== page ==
Powązki Military Cemetery (Polish pronunciation: [pɔˈvɔ̃skʲi]; Polish: Cmentarz Wojskowy na Powązkach) is an old military cemetery located in the Żoliborz district, western part of Warsaw, Poland. The cemetery is often confused with the older Powązki Cemetery, known colloquially as "Old Powązki". The Old Powązki cemetery is located to the south-east of the military cemetery.
The military cemetery holds the graves of many who have fought and died for their country since the early 19th century, including a large number involved in the 1920 Battle of Warsaw, the September 1939 Campaign, and the ill-fated 1944 Warsaw Uprising against Nazi Germany.
It was founded in 1912 as an annex to the Catholic cemetery, but after Poland regained independence in 1918, it became the state cemetery, where some of the most notable people of the period were buried, regardless of their faith.
A large part of the cemetery is occupied by graves of Polish soldiers who died in the Warsaw Uprising. Most of the graves were exhumed between 1945 and 1953 from the streets of Warsaw. In many cases, the names of the soldiers remain unknown, and the graves are marked only by the Polish Red Cross identification number. Until the early 1950s, brothers-in-arms of many dead soldiers organised exhumations of their colleagues on their own, and there are many quarters where soldiers of specific units are buried. Also in the cemetery are several mass graves of (mostly unknown) civilian victims of the German terror during World War II, especially during the Warsaw Uprising. There are mass graves of political prisoners executed during the Stalinist period, which lie under the graves of Communist figures. It took a change in the law to enable researchers to begin the recovery of these remains. As of August 2015, that work was ongoing.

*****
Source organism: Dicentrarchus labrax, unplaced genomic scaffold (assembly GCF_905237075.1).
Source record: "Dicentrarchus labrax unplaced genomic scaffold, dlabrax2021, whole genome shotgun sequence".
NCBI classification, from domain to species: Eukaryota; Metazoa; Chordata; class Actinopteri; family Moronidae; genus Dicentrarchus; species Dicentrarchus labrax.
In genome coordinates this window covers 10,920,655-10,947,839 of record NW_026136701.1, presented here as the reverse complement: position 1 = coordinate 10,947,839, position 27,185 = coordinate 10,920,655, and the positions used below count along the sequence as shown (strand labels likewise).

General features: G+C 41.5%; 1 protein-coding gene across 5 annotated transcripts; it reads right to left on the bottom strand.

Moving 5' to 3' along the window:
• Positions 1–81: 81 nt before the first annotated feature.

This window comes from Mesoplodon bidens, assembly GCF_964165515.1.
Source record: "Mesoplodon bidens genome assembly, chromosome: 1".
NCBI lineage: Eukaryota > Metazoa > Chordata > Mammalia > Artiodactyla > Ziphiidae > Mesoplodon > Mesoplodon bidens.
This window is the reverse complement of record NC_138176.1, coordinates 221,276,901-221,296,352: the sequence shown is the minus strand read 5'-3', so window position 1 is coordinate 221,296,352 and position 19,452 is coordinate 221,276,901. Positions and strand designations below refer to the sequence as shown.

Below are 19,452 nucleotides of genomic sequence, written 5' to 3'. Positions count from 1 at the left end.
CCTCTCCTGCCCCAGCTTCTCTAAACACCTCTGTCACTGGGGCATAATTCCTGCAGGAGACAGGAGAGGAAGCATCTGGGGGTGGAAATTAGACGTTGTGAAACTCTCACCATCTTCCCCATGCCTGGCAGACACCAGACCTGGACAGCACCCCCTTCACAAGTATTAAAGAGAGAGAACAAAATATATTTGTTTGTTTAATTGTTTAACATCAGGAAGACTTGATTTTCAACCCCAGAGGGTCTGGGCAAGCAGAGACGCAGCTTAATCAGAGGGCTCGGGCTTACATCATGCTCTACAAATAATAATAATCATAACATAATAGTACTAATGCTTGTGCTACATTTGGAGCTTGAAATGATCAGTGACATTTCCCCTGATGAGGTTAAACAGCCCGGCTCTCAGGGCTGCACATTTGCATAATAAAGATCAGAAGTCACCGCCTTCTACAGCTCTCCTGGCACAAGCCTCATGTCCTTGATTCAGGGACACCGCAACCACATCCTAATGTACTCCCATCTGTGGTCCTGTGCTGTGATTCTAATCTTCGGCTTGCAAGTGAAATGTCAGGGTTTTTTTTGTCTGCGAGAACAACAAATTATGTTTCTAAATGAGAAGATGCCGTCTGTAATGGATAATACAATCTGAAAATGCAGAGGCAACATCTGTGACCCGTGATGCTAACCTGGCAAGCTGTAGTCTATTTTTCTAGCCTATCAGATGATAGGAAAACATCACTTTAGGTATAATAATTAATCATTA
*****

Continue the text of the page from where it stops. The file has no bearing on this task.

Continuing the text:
In 1964, communist authorities renamed the cemetery to "Communal Cemetery". The traditional name was restored in 1998.